In the legal world, we’re still mostly at the “promise of change” stage despite the unprecedented numbers among us experimenting with, adopting and building software tools and features that all but the most technologically literate would have considered witchcraft a mere twelve months ago. I spend a lot of time with people at all points of the awareness and engagement spectrum, and I’ve never experienced a truer realization of the William Gibson line: The future is already here, it’s just not evenly distributed. Whether speaking with lawyers and law students who haven’t gotten around to trying ChatGPT or collaborating with post-doc explainable and legal AI experts with 20+ years of machine learning and Natural Language Processing experience, I’m no closer to understanding in what way and precisely when permanent change will come, but I am unshakeably convinced that change will be enormous, uneven, disruptive and, in many cases, invisible.
To use a narrow example, the costs of using AI to extract critical insights from complex documents or sets of documents, and to create high quality summaries of those same documents, all at the level of highly capable humans, have dropped by orders of magnitude in a very short time. When something of potential value that used to cost tens or hundreds of dollars to create now only costs pennies, it doesn’t necessarily follow that we suddenly want more of that thing, especially if high costs previously meant we sought ways to limit reliance on those things. This speaks to the tension of the moment. While the builders are discovering new paths and exploring new ideas, the users haven’t quite thought through what it is they want from this new magic wand. Do you want a summary of every case in a database? Probably not, but you may appreciate seamless, on-demand and instant access to a summary of case you read or citation you see. The tech creates the potential for change, but nothing changes until behaviours change.
To go a little further, consider the demonstrated ability of language models (with the right programming pipelines and parameters) to surface, analyze, extrapolate, interpolate, reason, argue, self-evaluate, course-correct, invent, challenge, polish, organize, format, etc…everything from simple passages, to complex ideas to whole libraries. While not quite available now in off-the-shelf products for all research and writing task known to the legal community, every last one of these capabilities (and more) are quietly (or not so quietly) being baked into the software we use every day. Everything from our legal research platform to our document management or practice management systems to the full suite of our Microsoft and Google tools. As (not if, or even when) this happens, adoption rates will be extremely uneven, and while not all early adopters can be assured of landing on the optimal tools or approaches, some will find themselves far out ahead of their competitors and even of their own expectations and ambitions. For those taking it slow – the penguins who watch from the top of the ice floe to see if the ones who jumped in first get eaten – the penalties of following slowly will initially be non-existent to negligible. Right up until they aren’t.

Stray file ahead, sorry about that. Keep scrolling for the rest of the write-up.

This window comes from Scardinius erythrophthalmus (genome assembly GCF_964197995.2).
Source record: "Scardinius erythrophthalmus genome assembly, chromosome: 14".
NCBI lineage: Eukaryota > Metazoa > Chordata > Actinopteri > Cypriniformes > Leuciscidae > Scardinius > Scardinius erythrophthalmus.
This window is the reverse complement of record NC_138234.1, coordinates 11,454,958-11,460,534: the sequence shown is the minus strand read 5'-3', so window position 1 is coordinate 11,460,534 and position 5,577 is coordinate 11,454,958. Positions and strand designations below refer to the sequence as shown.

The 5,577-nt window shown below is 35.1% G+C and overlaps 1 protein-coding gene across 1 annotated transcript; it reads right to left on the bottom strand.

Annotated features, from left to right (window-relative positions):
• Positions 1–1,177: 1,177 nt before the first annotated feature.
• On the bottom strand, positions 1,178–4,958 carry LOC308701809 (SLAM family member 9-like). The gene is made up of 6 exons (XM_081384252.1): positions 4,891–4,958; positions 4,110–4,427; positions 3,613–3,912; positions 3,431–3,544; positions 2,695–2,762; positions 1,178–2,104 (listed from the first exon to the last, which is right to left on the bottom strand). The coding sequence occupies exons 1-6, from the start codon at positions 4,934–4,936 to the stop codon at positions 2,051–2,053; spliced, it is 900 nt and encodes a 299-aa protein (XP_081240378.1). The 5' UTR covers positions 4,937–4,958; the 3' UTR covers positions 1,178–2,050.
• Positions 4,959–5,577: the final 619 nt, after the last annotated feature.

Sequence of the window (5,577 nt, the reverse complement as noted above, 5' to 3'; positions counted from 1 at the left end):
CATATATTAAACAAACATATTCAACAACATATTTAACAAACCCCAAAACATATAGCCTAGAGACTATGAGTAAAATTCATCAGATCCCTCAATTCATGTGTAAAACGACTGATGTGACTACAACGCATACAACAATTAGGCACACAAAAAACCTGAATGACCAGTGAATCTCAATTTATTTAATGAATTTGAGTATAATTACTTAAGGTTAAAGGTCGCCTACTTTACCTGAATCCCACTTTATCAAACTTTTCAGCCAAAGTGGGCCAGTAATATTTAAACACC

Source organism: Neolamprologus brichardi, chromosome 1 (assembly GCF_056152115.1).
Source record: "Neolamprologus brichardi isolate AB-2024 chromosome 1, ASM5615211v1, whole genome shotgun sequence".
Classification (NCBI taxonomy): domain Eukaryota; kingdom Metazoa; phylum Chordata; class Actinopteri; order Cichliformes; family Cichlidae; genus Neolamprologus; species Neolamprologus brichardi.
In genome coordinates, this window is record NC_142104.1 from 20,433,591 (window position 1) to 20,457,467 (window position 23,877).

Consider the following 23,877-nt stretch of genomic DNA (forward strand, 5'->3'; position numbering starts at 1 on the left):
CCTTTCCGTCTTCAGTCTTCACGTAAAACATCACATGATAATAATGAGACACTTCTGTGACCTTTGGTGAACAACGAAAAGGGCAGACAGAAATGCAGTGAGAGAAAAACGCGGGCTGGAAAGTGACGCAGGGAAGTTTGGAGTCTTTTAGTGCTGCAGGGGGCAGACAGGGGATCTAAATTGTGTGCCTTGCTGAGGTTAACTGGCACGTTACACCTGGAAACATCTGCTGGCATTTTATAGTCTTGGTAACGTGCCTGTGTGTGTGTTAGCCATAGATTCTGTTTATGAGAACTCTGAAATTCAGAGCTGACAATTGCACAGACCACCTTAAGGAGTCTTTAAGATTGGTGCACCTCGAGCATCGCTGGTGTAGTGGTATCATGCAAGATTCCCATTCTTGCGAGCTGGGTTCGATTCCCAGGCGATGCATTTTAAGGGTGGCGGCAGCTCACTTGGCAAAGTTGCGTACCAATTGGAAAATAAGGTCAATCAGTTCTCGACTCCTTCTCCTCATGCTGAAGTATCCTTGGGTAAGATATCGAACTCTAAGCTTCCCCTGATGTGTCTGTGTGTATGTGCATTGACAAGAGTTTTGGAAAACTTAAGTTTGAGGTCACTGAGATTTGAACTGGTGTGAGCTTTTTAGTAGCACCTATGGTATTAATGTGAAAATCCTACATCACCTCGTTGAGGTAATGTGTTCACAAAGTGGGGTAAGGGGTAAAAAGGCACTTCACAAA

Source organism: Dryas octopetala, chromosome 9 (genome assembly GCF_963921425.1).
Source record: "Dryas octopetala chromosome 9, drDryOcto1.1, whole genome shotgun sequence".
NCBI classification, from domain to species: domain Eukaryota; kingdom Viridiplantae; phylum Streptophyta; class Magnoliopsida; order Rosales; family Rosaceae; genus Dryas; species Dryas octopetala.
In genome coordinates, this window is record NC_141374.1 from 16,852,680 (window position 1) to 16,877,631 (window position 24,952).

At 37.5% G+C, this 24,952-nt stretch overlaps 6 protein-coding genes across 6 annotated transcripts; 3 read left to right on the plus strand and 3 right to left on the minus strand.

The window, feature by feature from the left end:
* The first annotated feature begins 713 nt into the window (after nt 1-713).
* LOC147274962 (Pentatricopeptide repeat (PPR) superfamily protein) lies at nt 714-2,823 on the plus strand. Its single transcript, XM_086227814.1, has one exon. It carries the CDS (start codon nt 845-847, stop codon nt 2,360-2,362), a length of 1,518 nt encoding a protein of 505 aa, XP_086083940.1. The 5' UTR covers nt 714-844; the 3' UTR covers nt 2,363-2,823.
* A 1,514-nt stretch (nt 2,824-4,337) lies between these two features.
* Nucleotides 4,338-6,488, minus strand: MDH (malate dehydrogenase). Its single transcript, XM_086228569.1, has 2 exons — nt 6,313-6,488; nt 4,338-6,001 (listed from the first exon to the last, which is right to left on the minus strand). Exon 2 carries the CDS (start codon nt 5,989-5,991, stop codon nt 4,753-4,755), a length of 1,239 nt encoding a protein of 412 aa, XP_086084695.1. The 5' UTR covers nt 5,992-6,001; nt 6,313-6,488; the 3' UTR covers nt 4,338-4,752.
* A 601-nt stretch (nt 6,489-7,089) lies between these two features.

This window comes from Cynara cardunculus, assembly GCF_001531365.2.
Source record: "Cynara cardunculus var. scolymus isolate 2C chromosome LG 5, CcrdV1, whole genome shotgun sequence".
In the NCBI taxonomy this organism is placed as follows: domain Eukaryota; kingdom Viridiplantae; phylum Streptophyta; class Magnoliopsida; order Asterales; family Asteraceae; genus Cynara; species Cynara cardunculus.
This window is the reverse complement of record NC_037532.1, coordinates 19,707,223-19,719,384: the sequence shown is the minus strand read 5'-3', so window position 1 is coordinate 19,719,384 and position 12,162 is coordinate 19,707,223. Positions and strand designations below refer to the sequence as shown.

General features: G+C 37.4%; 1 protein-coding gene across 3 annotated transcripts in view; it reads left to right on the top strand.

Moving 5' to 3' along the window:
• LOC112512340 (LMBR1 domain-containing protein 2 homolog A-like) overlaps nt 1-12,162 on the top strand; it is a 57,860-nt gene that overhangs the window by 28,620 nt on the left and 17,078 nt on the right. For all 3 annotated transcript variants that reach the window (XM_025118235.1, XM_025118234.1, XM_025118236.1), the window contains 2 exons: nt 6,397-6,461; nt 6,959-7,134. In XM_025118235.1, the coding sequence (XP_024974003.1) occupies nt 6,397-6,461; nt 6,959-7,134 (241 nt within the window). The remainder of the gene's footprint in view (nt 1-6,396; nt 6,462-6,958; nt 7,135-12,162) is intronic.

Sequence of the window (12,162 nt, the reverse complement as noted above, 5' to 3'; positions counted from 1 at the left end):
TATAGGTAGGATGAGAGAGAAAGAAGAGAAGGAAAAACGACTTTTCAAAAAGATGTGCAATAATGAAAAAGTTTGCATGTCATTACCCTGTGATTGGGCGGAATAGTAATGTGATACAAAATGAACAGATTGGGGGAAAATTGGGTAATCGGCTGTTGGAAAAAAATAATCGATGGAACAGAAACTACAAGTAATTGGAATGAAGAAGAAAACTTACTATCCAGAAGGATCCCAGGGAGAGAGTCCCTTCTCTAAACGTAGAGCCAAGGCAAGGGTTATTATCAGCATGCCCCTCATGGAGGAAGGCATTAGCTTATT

Bearing in mind my admission that I’m still fuzzy on the whole “what will change and when that change will come” thing, I’d still like to offer you two pieces of advice:
- try new generative AI tools early and often (and not just the ones target to legal) to get a feel for what’s possible;
- look for the greatest near term value where narrow AI features are woven into the tools you use to address your everyday practice challenges.
For the most part, the first iteration of standalone products built around the generative AI outputs of large language models are experiments in finding value and product-market fit, but useful experiments nonetheless that need user feedback to reveal and realize the true potential in the next iteration. Embedded capabilities, on the other hand, get you closer to the sense everything and nothing is changing as the value weaves into your workflow.
Oh…and good luck in the brave new world.
Author’s reply to a reader’s comment: I think every lawyer should experiment with ChatGPT on non-client and non-legal material. Two reasons: to build an awareness and some skills around “prompting” as it’s not searching and it’s not Question-Answer; and second, to broaden their exposure to the various ways the tool can be wrong. Think of this as their own personal Karate Kid type training to get the intuition on when and how to use similar tools effectively, including on legal topics.
To the “safe for use with client confidential information” question, with traditional tech companies (especially Microsoft) embedding the capabilities in the existing tools, the exposure is already happening, or at the very least, imminent. Sticking with Microsoft Word as an example, the trust granted to a piece of software for its core purpose will extend into trust for engagement with generative AI within that same software application. Suppliers have many options to secure user data from unauthorized use by the operating language models to varying degrees, and legal users should be asking generative AI suppliers the same security questions they would ask of any other enterprise software supplier.
Editor’s Note – Republished with permission of the author with first publication on Slaw.